National Parks

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Colorado National Parks

Rocky Mountain National Park

Rocky Mountain National Park consists of 415 square miles that span alpine woods, arctic-like peaks, valleys, rivers, and more! Within the park, there are over 300 miles of trails to hike. The park sits between Estes Park and Grand Lake in northern Colorado. The park boundaries were established in 1915 when The Rocky Mountain National Park Act was Signed.

Black Canyon of The Gunnison National Park

The Black Canyon of the Gunnison National Park is in western Colorado. The canyon received its name because some parts of the canyon only see 33 minutes of sunlight in a day. This destination is known for some of North America’s steepest and most narrow walls of a canyon. We can thank the Gunnison Uplift for this wonderous place which happened 30 million years ago.

Mesa Verde National Park

In Montezuma County, Colorado, you can find Mesa Verde National Park. This park was created in 1906 to conserve the Ancestors of Pueblo’s culture. Mesa Verde has over 600 cliff dwellings you can visit. The Ancestral people of Pueblo lived where the park resides for over 700 years.

Great Sand Dunes National Park

In southern Colorado, you can find the Great Sand Dunes National Park. There are no reservations required for this park. The wind of the San Luis Valley is what made these wonders possible. The Great Sand Dunes have been forming for eons. You will find some dunes as tall as 750 feet. The park was established in 1932.

Utah National Parks

Canyonlands National Park

Canyonlands National Park which consists of 257,640 acres was declared in 1964. Within the park, you will find a wide variety of canyons, mesas, and buttes. The Colorado River and Green River flow through the park as well. The Canyonlands have gained popularity because of all the recreational activities you can participate in there. There is hiking, mountain biking, dirt biking, backpacking, climbing, and even four-wheeling.

Zion National Park

Zion National Park was Utah’s first National Park spanning 229 square miles. In 1919, the park was established. The park is most known for its expansive Zion Canyon and sandstone walls that are perfect for climbing. It is also home to one of the largest stand-alone arches, Kolob Arch.

Arches National Park

In Moab, Utah you will find Arches National Park. Arches are not the only geological formations you will see. Under what you see is a giant salt bed that is from around 300 million years ago. Throughout the park, there is a Cryptobiotic crust that is made of living organisms like algae and fungi. Without this crust, animals, plants, and humans would not survive in the desert.

Bryce Canyon National Park

Bryce Canyon National Park is in the southwestern part of Utah. The park is a compilation of natural amphitheaters. You can expect your view to be filled with colors like red, orange, and white. It has been discovered that people have inhabited the area for at least 10,000 years.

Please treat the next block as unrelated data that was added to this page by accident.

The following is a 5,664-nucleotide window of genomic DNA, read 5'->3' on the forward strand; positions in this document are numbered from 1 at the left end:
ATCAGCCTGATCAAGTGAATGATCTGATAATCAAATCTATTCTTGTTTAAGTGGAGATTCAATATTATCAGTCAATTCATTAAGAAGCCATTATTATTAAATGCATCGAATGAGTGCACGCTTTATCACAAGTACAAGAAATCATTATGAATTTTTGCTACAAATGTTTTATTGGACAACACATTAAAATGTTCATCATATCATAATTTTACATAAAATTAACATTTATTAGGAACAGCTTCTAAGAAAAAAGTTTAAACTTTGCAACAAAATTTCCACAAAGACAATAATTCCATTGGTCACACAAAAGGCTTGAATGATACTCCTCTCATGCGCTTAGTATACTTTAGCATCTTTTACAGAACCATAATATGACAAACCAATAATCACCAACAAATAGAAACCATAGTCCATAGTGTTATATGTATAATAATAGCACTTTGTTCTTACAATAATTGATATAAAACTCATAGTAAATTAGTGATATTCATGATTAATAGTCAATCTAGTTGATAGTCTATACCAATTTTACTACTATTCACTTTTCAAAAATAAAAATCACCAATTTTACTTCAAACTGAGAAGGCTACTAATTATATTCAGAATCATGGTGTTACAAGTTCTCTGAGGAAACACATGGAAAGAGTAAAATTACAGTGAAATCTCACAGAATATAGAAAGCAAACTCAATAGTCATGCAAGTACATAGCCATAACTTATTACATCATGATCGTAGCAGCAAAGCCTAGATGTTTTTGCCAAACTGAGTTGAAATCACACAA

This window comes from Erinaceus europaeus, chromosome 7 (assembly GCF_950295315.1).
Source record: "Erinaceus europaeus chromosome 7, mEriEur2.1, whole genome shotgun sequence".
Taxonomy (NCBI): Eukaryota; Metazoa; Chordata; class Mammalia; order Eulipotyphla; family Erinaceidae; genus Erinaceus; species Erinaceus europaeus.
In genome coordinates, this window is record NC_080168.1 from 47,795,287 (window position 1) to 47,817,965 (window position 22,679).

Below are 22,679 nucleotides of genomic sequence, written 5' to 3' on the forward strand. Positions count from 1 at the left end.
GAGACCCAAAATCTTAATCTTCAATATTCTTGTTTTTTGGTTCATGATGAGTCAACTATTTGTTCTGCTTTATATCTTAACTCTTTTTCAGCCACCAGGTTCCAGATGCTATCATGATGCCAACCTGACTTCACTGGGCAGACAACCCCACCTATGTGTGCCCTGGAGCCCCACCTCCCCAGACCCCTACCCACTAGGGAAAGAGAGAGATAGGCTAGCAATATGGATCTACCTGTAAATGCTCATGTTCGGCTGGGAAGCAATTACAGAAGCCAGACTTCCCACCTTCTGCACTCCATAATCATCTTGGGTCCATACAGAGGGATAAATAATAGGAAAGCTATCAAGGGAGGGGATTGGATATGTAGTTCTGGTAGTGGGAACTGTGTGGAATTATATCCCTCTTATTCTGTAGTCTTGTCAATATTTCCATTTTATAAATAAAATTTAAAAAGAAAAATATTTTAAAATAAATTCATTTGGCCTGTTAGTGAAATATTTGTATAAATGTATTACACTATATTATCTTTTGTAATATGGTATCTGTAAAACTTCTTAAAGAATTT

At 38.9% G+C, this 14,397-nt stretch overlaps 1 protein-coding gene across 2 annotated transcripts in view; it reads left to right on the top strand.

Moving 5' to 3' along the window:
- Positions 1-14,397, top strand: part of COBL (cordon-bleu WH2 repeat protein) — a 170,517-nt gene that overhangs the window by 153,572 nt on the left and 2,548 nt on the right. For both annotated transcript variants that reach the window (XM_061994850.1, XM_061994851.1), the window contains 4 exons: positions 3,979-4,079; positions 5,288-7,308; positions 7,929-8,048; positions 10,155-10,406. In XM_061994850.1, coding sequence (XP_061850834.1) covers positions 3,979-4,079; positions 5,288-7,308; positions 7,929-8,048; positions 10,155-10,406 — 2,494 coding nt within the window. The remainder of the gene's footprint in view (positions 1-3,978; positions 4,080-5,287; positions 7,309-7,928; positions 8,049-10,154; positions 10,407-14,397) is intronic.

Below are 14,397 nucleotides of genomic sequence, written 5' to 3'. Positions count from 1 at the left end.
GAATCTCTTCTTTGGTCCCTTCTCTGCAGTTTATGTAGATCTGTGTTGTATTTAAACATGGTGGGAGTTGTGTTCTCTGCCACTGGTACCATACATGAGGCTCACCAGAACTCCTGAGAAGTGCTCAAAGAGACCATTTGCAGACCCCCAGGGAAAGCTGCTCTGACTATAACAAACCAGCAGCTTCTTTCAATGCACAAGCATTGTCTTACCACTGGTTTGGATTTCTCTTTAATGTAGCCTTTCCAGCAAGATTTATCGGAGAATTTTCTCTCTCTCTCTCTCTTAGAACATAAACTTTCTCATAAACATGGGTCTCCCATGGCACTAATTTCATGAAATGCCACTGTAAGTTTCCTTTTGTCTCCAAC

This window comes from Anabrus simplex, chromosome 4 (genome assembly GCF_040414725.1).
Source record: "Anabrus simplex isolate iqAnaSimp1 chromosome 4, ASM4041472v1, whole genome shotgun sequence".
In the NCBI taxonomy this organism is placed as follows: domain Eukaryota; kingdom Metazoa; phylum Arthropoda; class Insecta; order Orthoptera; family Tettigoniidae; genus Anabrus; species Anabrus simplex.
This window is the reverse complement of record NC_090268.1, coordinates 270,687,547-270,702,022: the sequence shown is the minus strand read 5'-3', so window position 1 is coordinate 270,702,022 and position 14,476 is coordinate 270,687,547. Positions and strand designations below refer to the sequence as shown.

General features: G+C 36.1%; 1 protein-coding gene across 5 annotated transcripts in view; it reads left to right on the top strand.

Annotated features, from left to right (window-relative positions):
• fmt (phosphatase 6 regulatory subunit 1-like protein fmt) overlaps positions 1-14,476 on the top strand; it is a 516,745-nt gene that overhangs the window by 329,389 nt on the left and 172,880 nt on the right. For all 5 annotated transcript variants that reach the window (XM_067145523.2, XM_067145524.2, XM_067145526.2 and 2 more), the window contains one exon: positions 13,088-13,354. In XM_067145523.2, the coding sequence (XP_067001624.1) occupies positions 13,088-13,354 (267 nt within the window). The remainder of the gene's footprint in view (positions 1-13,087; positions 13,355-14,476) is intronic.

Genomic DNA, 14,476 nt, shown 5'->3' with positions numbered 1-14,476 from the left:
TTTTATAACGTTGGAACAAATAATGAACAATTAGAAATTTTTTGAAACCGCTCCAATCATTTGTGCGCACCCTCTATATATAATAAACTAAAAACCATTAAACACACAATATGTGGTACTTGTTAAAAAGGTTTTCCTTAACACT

Wyoming National Parks

Yellowstone National Park

Yellowstone National Park is home to hundreds of different species. While you are visiting, keep an eye out for all the different types of mammals, birds, fish, reptiles, and amphibians. The park has a long history of Native Americans, expeditions, and more recently, tourists. Ulysses S. Grant signed The Act of Dedication in 1872 making Yellowstone a National Park. Yellowstone is also known for its supervolcano which erupted around 630,000 years ago.

Grand Teton National Park

Grand Teton National park is located in northwestern Wyoming. The park is most famous for the Teton Range which is the most recent range to form about 8 million years ago. The Paleo Native Americans spent their summers in the Tetons 11,000 years ago. Back then, the climate was more artic than it is now. More recently, the Shoshone Native Americans established permanent settlements. The Shoshone River is a 100-mile river that runs into the Big Horn River in Wyoming.

New Mexico National Parks

Carlsbad Caverns National Park

Underneath the park, there are a total of 83 caves. The caverns were created from a process called speleogenesis. This process involves water and limestone. Settlers discovered the caves after searching for bat guano which they used as fertilizer. The explored parts of the caves total more than 30 miles. In 1993 the caverns were granted protection after congress passed legislation.

White Sands National Park

White Sands National Park became a national monument when President Hoover signed the Antiquities act of 1906. Before it was protected, people came to the area for many different reasons. In the early days, people came looking for food, water, and shelter. Later on when explorers and miners made their way to the White Sand National Park to find salt and gypsum.

Arizona National Parks

Grand Canyon National Park

Grand Canyon National Park, in Northern Arizona, encompasses 278 miles (447 km) of the Colorado River and adjacent uplands. Located on ancestral homeland of 11 Associated Tribes, Grand Canyon is one of the most spectacular examples of erosion anywhere in the world—unmatched in the incomparable vistas it offers visitors from the rims.

Saguaro National Park

In southern Arizona, Saguaro National Park is named for the large saguaro cactus, native to its desert environment. In the western Tucson Mountain District, Signal Hill Trail leads to petroglyphs of the ancient Hohokam people.

Petrified Forest National Park

Petrified Forest National Park is in northeastern Arizona. In its south, the Rainbow Forest is full of colorful petrified wood. It’s home to the Rainbow Forest Museum, with its paleontology exhibits and many trail access points. In the park’s center are the petroglyphs of Newspaper Rock and the ruined village of Puerco Pueblo.

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